The pleasures and pains of teaching

Many people have asked me how the transition has gone from teaching theology and apologetics in seminary to teaching undergraduate pastoral theology in my new job at Lancaster Bible College. My answer: Everything about the new job has been beyond my expectations, and for that I am like the proverbial kid in a candy shop. But when you ask about teaching, I have to say that it’s so much fun, I feel guilty for taking a paycheck. Teaching has always been that way for me. Usually a thrill, sometimes excruciating, but never dull.

I read something today that captures the highs and lows of teaching. I can give a hearty “amen” to this statement by Parker Palmer in his excellent book, The Courage to Teach (Jossey-Bass, 2007)He captures very vividly the feelings of so many teachers.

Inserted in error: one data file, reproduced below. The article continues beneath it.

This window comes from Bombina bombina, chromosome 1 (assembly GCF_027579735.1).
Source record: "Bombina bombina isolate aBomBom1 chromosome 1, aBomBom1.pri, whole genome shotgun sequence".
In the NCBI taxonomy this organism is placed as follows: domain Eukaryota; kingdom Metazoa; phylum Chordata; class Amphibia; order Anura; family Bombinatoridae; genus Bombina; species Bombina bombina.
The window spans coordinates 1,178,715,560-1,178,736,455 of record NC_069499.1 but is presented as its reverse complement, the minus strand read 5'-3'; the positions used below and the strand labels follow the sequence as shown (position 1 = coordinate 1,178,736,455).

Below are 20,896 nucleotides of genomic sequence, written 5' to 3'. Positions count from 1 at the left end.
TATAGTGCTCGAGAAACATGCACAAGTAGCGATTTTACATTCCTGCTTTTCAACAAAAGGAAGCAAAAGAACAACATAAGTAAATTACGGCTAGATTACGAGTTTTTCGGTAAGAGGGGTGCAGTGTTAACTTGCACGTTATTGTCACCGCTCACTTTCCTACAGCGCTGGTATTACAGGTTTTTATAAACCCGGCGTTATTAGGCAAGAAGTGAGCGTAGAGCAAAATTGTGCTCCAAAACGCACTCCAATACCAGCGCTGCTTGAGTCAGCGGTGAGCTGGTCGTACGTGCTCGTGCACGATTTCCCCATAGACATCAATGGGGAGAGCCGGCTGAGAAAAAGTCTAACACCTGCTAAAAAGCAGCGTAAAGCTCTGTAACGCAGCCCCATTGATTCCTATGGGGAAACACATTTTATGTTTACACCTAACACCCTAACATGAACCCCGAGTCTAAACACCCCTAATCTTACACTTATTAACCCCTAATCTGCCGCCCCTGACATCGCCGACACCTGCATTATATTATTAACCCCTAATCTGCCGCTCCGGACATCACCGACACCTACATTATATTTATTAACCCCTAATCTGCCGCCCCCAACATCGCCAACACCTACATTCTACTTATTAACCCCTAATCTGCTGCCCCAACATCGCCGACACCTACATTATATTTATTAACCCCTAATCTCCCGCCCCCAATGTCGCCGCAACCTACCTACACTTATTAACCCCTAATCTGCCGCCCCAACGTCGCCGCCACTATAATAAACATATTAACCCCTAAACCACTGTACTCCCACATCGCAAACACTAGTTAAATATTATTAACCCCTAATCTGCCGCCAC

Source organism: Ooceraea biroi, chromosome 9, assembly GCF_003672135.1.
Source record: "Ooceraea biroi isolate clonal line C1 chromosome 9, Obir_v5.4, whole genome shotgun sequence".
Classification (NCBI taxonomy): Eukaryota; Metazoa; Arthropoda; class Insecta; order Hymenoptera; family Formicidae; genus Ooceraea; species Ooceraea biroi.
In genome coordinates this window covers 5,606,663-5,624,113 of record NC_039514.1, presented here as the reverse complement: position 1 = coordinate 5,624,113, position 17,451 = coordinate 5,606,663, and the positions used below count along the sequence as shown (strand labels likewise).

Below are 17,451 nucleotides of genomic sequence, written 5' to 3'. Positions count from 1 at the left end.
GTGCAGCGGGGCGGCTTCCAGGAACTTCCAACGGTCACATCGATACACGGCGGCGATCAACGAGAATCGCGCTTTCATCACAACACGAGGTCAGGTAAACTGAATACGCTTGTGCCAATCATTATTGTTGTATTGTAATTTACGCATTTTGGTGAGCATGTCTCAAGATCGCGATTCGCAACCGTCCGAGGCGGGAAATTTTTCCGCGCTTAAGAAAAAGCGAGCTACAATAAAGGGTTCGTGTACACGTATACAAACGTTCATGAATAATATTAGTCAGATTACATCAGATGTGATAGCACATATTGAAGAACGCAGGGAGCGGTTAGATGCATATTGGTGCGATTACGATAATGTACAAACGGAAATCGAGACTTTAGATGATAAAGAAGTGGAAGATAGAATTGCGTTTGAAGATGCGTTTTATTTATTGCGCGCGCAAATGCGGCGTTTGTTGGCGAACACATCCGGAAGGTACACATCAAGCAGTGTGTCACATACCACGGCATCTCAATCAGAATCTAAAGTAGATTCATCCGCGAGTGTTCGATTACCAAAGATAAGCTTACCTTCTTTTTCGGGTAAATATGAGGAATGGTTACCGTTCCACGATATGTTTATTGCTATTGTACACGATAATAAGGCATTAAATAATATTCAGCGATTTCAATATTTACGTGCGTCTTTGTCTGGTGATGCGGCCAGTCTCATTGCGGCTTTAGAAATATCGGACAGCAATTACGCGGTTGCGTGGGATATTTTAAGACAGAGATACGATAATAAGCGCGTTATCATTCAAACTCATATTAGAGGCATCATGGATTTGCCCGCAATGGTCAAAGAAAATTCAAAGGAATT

I am a teacher at heart, and there are moments in the classroom when I can hardly hold the joy. When my students and I discover uncharted territory to explore, when the pathway out of a thicket opens up before us, when our experience is illumined by the lightning-life of the mind–then teaching is the finest work I know.

But at other moments, the classroom is so lifeless or painful or confused–and I am so powerless to do anything about it–that my claim to be a teacher seems a transparent sham. Then the enemy is everywhere: in those students from some alien planet, in that subject I thought I knew, and in the personal pathology that keeps me earning my living this way. What a fool I was to imagine that I had mastered this occult art–harder to divine than tea leaves and impossible for mortals to do even passably well! (p. 1-2)

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